Hate issue costs Facebook billions
Advertisers have found their moral backbone and are forcing the company to take its systemic problems seriously
Fifty-six billion dollars. That’s how much Facebook’s share price lost on Friday after news that consumer giant Unilever would pull its advertising for the rest of the year. CEO Mark Zuckerberg’s personal wealth took a $7bn hit.
After years of ignoring its biggest problem, Facebook is finally confronted by its inability to control disinformation, hate speech and the insidious rise of posts relating to white supremacy (and all its viciousness) on its platform. Years of promises to do better and to fix problems — by bringing in external fact checkers and deleting malicious and bot accounts — haven’t stopped controversies from rocking the world’s biggest social network. As Star Wars character Yoda has always said: trying is not doing.
Advertisers, conscious of their brands’ perception in an era of heightened awareness about hate speech in the US, have had enough. The longsimmering issue, including systemic racism and police brutality that has erupted after the murder of George Floyd last month, has finally pushed advertisers to act. Unilever’s shock announcement was followed by similar moves by Coca-cola, Pepsico and Levi’s, while Starbucks joined the boycott on Sunday. About 90 major firms are now involved.
Facebook has been sucking up to conservatives for years, especially Republican lawmakers, fearing a right-wing backlash. However, it seems not only to have forgotten its original cause to connect people, but also that its other major constituency — its advertisers — might find their moral backbone again.
As always, change has been spurred by an outside factor, not Facebook’s own confused internal logic and tangled ethics: the unstoppable social tsunami of rage, outrage and sheer pain about #Blacklivesmatter.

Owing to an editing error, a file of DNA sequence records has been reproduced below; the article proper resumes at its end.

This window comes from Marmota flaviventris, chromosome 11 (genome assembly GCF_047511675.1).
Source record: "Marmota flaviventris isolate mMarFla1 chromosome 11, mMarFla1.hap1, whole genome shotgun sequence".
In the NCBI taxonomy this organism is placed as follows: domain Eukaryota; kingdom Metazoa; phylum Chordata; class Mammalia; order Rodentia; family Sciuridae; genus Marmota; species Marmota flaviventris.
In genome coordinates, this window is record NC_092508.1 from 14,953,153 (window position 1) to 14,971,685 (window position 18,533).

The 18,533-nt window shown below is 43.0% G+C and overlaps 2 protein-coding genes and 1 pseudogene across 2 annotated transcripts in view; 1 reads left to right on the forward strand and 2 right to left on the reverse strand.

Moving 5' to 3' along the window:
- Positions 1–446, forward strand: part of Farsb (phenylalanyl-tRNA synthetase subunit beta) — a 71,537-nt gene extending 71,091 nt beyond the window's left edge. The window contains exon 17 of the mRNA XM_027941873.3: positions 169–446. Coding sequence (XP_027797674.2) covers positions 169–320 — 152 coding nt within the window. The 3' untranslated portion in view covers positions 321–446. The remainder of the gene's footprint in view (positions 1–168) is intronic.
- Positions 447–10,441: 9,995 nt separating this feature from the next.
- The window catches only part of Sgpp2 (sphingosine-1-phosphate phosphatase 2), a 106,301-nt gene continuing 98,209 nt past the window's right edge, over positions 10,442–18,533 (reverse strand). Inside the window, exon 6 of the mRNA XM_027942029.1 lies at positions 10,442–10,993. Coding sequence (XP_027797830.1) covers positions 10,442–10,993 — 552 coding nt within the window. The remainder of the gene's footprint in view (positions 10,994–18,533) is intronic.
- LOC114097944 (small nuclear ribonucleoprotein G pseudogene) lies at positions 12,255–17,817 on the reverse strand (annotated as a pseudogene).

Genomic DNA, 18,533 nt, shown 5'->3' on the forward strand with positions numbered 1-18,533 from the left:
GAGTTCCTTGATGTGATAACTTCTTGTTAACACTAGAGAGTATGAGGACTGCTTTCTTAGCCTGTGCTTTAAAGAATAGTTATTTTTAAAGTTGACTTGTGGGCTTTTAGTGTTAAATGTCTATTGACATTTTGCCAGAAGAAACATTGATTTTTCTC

After decades of horror killings of innocent black men by armed police, the US has erupted, and some meaningful changes finally appear to be in the offing. And advertisers have at last voiced their disapproval of Facebook’s inability to rein in the hate speech, misogyny and anti-semitism. They’re voting with their dollars, and it could cost Facebook billions in ad revenue.
More importantly, the stock market — uncaring as it usually is about ethical issues — does respond to financial stimuli, and billions of dollars in lost advertising certainly trigger events like Friday’s sell-off.
Facebook may take comfort in the fact that it has been in a similar position before and has recovered. But this is different – and advertiser concerns are not going away. It’s also an election year and after the gobsmacking manipulation in the 2016 presidential election, social networks are under the microscope.
“We set our policies based on principles rather than business interests,” according to a Facebook memo seen by Bloomberg. Now is the time, then, for Facebook to find its own moral compass and do the right thing.
But I doubt it will.
Shapshak is editor-in-chief and publisher of
Facebook is finally confronted by its inability to control disinformation, hate speech and the rise of white supremacy posts on its platform
Stuff magazine (stuff.co.za)